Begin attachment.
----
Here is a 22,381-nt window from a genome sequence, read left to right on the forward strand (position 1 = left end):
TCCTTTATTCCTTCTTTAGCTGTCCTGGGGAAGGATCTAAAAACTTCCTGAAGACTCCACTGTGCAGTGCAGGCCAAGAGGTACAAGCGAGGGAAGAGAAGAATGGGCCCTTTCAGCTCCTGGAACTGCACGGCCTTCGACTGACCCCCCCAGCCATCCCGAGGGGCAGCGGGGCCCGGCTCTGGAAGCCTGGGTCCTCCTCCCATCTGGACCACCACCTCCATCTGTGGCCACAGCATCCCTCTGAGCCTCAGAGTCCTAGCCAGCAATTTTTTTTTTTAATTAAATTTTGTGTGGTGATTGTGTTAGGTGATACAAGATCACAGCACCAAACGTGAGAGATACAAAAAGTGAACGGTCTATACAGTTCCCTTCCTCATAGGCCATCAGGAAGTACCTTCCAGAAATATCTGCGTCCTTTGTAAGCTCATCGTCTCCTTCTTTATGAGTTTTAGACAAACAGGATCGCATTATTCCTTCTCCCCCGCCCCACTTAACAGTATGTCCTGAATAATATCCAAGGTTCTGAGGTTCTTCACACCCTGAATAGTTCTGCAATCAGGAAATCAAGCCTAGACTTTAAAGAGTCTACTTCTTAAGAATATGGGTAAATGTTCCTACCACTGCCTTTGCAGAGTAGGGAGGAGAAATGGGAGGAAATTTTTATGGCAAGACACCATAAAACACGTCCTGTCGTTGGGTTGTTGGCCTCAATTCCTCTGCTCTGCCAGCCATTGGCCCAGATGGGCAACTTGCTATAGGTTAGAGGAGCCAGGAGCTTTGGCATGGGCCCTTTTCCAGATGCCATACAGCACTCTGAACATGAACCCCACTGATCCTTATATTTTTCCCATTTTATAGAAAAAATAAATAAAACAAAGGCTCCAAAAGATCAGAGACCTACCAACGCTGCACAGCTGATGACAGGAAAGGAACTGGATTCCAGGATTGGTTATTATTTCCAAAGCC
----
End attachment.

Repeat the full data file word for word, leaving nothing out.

Here is a 22,381-nt window from a genome sequence, read left to right on the forward strand (position 1 = left end):
TCCTTTATTCCTTCTTTAGCTGTCCTGGGGAAGGATCTAAAAACTTCCTGAAGACTCCACTGTGCAGTGCAGGCCAAGAGGTACAAGCGAGGGAAGAGAAGAATGGGCCCTTTCAGCTCCTGGAACTGCACGGCCTTCGACTGACCCCCCCAGCCATCCCGAGGGGCAGCGGGGCCCGGCTCTGGAAGCCTGGGTCCTCCTCCCATCTGGACCACCACCTCCATCTGTGGCCACAGCATCCCTCTGAGCCTCAGAGTCCTAGCCAGCAATTTTTTTTTTTAATTAAATTTTGTGTGGTGATTGTGTTAGGTGATACAAGATCACAGCACCAAACGTGAGAGATACAAAAAGTGAACGGTCTATACAGTTCCCTTCCTCATAGGCCATCAGGAAGTACCTTCCAGAAATATCTGCGTCCTTTGTAAGCTCATCGTCTCCTTCTTTATGAGTTTTAGACAAACAGGATCGCATTATTCCTTCTCCCCCGCCCCACTTAACAGTATGTCCTGAATAATATCCAAGGTTCTGAGGTTCTTCACACCCTGAATAGTTCTGCAATCAGGAAATCAAGCCTAGACTTTAAAGAGTCTACTTCTTAAGAATATGGGTAAATGTTCCTACCACTGCCTTTGCAGAGTAGGGAGGAGAAATGGGAGGAAATTTTTATGGCAAGACACCATAAAACACGTCCTGTCGTTGGGTTGTTGGCCTCAATTCCTCTGCTCTGCCAGCCATTGGCCCAGATGGGCAACTTGCTATAGGTTAGAGGAGCCAGGAGCTTTGGCATGGGCCCTTTTCCAGATGCCATACAGCACTCTGAACATGAACCCCACTGATCCTTATATTTTTCCCATTTTATAGAAAAAATAAATAAAACAAAGGCTCCAAAAGATCAGAGACCTACCAACGCTGCACAGCTGATGACAGGAAAGGAACTGGATTCCAGGATTGGTTATTATTTCCAAAGCC